by Hope Wisechild
The last bank-holiday weekend of the summer is the perfect excuse for a festival blow-out, and there are plenty to choose from. While rock fans set off for Reading or Leeds and tourists flock to Notting Hill, those in the know will be donning their dancing shoes and heading to leafy Clapham Common for London’s increasingly popular South West Four weekender.
About to celebrate its tenth year, this urban gathering of the dance faithful started life as a frenzied London house party and was launched as the SW4 all-dayer in August 2004. Gaining stages and international support along the way, in 2010 it would become a two-day event featuring crossover smash Fatboy Slim alongside DJ superstar regulars. Veteran Carl Cox said of the event: “It’s part of the community and it’s something that London can be proud of.”
Over the past two years it’s made a serious impression on the wider festival scene, winning DJ Magazine’s ‘Best British Festival’ at the 2011 Best of British Awards as headliners Pendulum and Underworld continued to broaden its appeal. Last year it welcomed dubstep trailblazer Skrillex and proudly hosted a 25th-anniversary appearance by hip-hop pioneers Public Enemy. It now regularly draws crowds from not just across the UK but throughout the world.
The tenth event, on Saturday 24th and Sunday 25th August 2013, will feature stages hosted by hugely-respected stalwarts Pete Tong, Carl Cox and John Digweed, while old favourites like Sven Vath and Laurent Garnier join headliners Armin van Buuren and Example on two independently strong bills. “South West Four is the best festival in the UK, ” says Armin van Buuren. “The atmosphere is incredible.”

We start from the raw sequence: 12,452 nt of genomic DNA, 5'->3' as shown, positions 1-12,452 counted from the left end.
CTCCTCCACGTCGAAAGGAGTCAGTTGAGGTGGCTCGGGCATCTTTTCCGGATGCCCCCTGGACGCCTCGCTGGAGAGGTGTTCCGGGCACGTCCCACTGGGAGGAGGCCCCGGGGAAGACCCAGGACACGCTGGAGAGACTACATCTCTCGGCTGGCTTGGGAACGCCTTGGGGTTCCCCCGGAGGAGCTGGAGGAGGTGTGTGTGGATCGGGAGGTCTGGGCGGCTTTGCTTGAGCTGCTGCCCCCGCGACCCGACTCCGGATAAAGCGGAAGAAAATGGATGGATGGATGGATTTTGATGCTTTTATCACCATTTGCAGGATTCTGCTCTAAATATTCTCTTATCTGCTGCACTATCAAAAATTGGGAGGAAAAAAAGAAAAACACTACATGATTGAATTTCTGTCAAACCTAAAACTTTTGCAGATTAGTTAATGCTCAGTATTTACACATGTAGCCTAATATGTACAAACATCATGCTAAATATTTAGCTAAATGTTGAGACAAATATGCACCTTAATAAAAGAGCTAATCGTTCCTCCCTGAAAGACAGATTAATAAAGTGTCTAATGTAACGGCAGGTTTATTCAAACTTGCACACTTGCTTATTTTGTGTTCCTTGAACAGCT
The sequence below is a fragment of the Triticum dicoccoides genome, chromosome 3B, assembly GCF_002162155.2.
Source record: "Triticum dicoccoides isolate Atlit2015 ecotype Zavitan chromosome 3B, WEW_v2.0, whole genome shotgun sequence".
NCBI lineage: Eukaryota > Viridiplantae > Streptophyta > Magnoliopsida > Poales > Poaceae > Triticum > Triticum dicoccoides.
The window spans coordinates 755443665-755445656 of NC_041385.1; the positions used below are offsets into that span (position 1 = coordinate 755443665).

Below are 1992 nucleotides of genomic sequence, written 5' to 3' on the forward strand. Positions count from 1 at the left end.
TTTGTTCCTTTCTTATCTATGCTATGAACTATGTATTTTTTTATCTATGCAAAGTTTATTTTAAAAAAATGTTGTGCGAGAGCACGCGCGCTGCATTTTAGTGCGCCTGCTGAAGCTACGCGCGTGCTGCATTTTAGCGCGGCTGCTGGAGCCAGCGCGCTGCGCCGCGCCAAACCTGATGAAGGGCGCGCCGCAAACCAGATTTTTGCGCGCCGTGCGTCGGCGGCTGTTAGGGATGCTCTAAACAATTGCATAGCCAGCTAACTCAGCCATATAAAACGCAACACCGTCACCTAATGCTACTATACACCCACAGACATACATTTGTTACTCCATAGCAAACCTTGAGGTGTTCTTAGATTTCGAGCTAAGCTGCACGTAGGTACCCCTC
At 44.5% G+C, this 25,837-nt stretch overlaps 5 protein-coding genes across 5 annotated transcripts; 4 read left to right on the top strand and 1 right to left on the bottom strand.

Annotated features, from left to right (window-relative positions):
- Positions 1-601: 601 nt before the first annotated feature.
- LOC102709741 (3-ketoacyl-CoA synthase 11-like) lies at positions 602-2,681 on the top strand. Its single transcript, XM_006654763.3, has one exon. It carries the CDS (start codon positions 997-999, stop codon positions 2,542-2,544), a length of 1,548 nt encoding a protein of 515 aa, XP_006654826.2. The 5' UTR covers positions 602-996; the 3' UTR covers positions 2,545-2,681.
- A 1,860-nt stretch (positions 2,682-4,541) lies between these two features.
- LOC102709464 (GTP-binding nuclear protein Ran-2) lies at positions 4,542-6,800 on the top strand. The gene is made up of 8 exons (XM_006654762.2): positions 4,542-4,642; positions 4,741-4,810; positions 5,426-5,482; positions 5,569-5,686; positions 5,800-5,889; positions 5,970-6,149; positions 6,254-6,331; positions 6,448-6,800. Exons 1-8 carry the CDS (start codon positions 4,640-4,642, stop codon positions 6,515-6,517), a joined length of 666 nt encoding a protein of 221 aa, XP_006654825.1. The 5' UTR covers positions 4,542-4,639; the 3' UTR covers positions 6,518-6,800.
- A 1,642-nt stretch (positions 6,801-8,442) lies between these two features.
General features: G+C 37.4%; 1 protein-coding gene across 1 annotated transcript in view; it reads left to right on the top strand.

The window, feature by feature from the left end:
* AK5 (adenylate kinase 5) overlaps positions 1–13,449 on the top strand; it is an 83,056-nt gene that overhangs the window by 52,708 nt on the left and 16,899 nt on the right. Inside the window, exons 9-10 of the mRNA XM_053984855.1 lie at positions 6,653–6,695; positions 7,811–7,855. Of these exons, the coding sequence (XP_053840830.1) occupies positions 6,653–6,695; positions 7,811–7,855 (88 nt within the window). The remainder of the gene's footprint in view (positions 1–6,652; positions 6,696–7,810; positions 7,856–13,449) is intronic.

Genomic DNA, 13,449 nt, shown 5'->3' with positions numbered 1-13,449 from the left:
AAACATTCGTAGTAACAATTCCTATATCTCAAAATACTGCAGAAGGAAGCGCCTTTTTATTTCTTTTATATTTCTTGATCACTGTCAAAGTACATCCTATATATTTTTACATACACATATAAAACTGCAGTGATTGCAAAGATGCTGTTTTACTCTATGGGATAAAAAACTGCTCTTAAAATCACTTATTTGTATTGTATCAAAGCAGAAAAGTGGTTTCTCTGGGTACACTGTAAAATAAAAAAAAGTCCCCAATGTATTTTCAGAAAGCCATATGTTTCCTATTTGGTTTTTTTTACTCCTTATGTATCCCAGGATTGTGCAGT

Originally conceived as a London party, the festival doesn’t offer camping, but does help those from further afield with accommodation tips and discount deals. For those with energy left after Sunday’s mayhem, there’s an after party, South West More, at Electric Brixton, providing a chance to dance into the Bank Holiday Monday in the capable hands of SW4 DJs including Pete Tong and Eric Prydze.
It wouldn’t be a festival without the odd mud-bath, and last year’s Saturday crowds maintained high spirits in the face of stormy skies, creating a great party vibe in the tents or dancing with colourful umbrellas at the main stage. This year, those nice folks at the met office seem to have arranged clear skies for the all-important Saturday night, but if you’ve managed to nab tickets for this predictably sold-out event, don’t forget your waterproofs just in case.
(Thanks to Hibri Marzook for the photos from SW4 2012)